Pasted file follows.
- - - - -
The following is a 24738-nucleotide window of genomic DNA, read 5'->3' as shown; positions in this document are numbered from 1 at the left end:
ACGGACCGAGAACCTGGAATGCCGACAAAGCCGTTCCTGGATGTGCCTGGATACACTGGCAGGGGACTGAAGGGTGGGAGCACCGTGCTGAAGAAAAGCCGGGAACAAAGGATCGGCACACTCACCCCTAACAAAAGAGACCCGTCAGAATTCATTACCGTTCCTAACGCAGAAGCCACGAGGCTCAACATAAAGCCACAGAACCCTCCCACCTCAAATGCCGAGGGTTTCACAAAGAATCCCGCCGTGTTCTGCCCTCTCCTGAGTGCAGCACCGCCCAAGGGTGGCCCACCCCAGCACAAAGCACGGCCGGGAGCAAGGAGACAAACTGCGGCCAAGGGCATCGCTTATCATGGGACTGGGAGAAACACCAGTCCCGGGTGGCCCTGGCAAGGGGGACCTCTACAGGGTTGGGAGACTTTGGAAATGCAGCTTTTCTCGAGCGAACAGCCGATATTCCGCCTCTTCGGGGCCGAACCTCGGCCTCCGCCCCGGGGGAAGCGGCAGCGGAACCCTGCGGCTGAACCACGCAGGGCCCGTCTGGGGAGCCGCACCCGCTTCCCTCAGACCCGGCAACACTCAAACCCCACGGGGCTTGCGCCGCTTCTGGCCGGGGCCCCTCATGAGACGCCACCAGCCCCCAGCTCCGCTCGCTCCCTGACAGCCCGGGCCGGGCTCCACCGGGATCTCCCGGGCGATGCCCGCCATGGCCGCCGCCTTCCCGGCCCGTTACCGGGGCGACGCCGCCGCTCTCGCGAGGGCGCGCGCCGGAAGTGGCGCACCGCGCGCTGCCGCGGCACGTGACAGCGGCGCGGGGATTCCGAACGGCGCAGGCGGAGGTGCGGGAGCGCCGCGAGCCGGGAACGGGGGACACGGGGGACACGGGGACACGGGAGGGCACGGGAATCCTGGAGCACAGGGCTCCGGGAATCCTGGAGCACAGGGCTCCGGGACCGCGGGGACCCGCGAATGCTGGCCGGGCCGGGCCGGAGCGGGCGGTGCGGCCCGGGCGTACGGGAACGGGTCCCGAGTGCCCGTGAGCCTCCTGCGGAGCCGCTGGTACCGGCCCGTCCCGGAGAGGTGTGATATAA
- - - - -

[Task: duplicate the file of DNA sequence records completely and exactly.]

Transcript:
The following is a 24738-nucleotide window of genomic DNA, read 5'->3' as shown; positions in this document are numbered from 1 at the left end:
ACGGACCGAGAACCTGGAATGCCGACAAAGCCGTTCCTGGATGTGCCTGGATACACTGGCAGGGGACTGAAGGGTGGGAGCACCGTGCTGAAGAAAAGCCGGGAACAAAGGATCGGCACACTCACCCCTAACAAAAGAGACCCGTCAGAATTCATTACCGTTCCTAACGCAGAAGCCACGAGGCTCAACATAAAGCCACAGAACCCTCCCACCTCAAATGCCGAGGGTTTCACAAAGAATCCCGCCGTGTTCTGCCCTCTCCTGAGTGCAGCACCGCCCAAGGGTGGCCCACCCCAGCACAAAGCACGGCCGGGAGCAAGGAGACAAACTGCGGCCAAGGGCATCGCTTATCATGGGACTGGGAGAAACACCAGTCCCGGGTGGCCCTGGCAAGGGGGACCTCTACAGGGTTGGGAGACTTTGGAAATGCAGCTTTTCTCGAGCGAACAGCCGATATTCCGCCTCTTCGGGGCCGAACCTCGGCCTCCGCCCCGGGGGAAGCGGCAGCGGAACCCTGCGGCTGAACCACGCAGGGCCCGTCTGGGGAGCCGCACCCGCTTCCCTCAGACCCGGCAACACTCAAACCCCACGGGGCTTGCGCCGCTTCTGGCCGGGGCCCCTCATGAGACGCCACCAGCCCCCAGCTCCGCTCGCTCCCTGACAGCCCGGGCCGGGCTCCACCGGGATCTCCCGGGCGATGCCCGCCATGGCCGCCGCCTTCCCGGCCCGTTACCGGGGCGACGCCGCCGCTCTCGCGAGGGCGCGCGCCGGAAGTGGCGCACCGCGCGCTGCCGCGGCACGTGACAGCGGCGCGGGGATTCCGAACGGCGCAGGCGGAGGTGCGGGAGCGCCGCGAGCCGGGAACGGGGGACACGGGGGACACGGGGACACGGGAGGGCACGGGAATCCTGGAGCACAGGGCTCCGGGAATCCTGGAGCACAGGGCTCCGGGACCGCGGGGACCCGCGAATGCTGGCCGGGCCGGGCCGGAGCGGGCGGTGCGGCCCGGGCGTACGGGAACGGGTCCCGAGTGCCCGTGAGCCTCCTGCGGAGCCGCTGGTACCGGCCCGTCCCGGAGAGGTGTGATATAA